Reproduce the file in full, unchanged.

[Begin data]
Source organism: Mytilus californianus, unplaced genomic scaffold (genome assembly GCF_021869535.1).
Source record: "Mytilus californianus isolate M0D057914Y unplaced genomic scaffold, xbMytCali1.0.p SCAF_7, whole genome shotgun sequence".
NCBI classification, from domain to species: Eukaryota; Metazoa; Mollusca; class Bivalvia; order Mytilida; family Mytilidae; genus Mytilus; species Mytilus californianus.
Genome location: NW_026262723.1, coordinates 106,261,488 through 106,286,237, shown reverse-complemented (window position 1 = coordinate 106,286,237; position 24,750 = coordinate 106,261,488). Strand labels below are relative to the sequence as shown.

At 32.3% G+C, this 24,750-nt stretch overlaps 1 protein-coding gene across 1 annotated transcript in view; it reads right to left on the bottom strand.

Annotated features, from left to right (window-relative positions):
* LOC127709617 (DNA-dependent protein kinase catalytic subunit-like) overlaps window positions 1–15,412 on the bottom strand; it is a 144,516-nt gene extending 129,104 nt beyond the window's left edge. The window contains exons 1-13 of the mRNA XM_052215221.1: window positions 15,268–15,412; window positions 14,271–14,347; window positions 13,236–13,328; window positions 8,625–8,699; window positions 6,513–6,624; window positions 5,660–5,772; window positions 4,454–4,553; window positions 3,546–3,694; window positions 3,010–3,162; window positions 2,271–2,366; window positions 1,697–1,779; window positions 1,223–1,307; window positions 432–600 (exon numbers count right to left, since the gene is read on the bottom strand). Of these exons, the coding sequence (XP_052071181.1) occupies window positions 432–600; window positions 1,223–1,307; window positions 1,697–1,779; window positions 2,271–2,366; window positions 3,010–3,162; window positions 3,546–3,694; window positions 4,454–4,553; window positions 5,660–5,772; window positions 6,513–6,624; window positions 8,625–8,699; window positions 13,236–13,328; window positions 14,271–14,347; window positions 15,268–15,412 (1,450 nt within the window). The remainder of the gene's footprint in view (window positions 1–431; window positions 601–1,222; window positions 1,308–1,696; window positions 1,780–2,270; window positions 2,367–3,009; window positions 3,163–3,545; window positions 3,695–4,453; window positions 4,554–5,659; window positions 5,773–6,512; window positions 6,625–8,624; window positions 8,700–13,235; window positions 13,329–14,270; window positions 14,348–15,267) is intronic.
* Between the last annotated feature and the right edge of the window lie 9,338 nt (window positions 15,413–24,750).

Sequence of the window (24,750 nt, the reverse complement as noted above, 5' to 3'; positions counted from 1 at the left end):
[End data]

Source organism: Mytilus californianus, unplaced genomic scaffold (genome assembly GCF_021869535.1).
Source record: "Mytilus californianus isolate M0D057914Y unplaced genomic scaffold, xbMytCali1.0.p SCAF_7, whole genome shotgun sequence".
NCBI classification, from domain to species: Eukaryota; Metazoa; Mollusca; class Bivalvia; order Mytilida; family Mytilidae; genus Mytilus; species Mytilus californianus.
Genome location: NW_026262723.1, coordinates 106,261,488 through 106,286,237, shown reverse-complemented (window position 1 = coordinate 106,286,237; position 24,750 = coordinate 106,261,488). Strand labels below are relative to the sequence as shown.

At 32.3% G+C, this 24,750-nt stretch overlaps 1 protein-coding gene across 1 annotated transcript in view; it reads right to left on the bottom strand.

Annotated features, from left to right (window-relative positions):
* LOC127709617 (DNA-dependent protein kinase catalytic subunit-like) overlaps window positions 1–15,412 on the bottom strand; it is a 144,516-nt gene extending 129,104 nt beyond the window's left edge. The window contains exons 1-13 of the mRNA XM_052215221.1: window positions 15,268–15,412; window positions 14,271–14,347; window positions 13,236–13,328; window positions 8,625–8,699; window positions 6,513–6,624; window positions 5,660–5,772; window positions 4,454–4,553; window positions 3,546–3,694; window positions 3,010–3,162; window positions 2,271–2,366; window positions 1,697–1,779; window positions 1,223–1,307; window positions 432–600 (exon numbers count right to left, since the gene is read on the bottom strand). Of these exons, the coding sequence (XP_052071181.1) occupies window positions 432–600; window positions 1,223–1,307; window positions 1,697–1,779; window positions 2,271–2,366; window positions 3,010–3,162; window positions 3,546–3,694; window positions 4,454–4,553; window positions 5,660–5,772; window positions 6,513–6,624; window positions 8,625–8,699; window positions 13,236–13,328; window positions 14,271–14,347; window positions 15,268–15,412 (1,450 nt within the window). The remainder of the gene's footprint in view (window positions 1–431; window positions 601–1,222; window positions 1,308–1,696; window positions 1,780–2,270; window positions 2,367–3,009; window positions 3,163–3,545; window positions 3,695–4,453; window positions 4,554–5,659; window positions 5,773–6,512; window positions 6,625–8,624; window positions 8,700–13,235; window positions 13,329–14,270; window positions 14,348–15,267) is intronic.
* Between the last annotated feature and the right edge of the window lie 9,338 nt (window positions 15,413–24,750).

Sequence of the window (24,750 nt, the reverse complement as noted above, 5' to 3'; positions counted from 1 at the left end):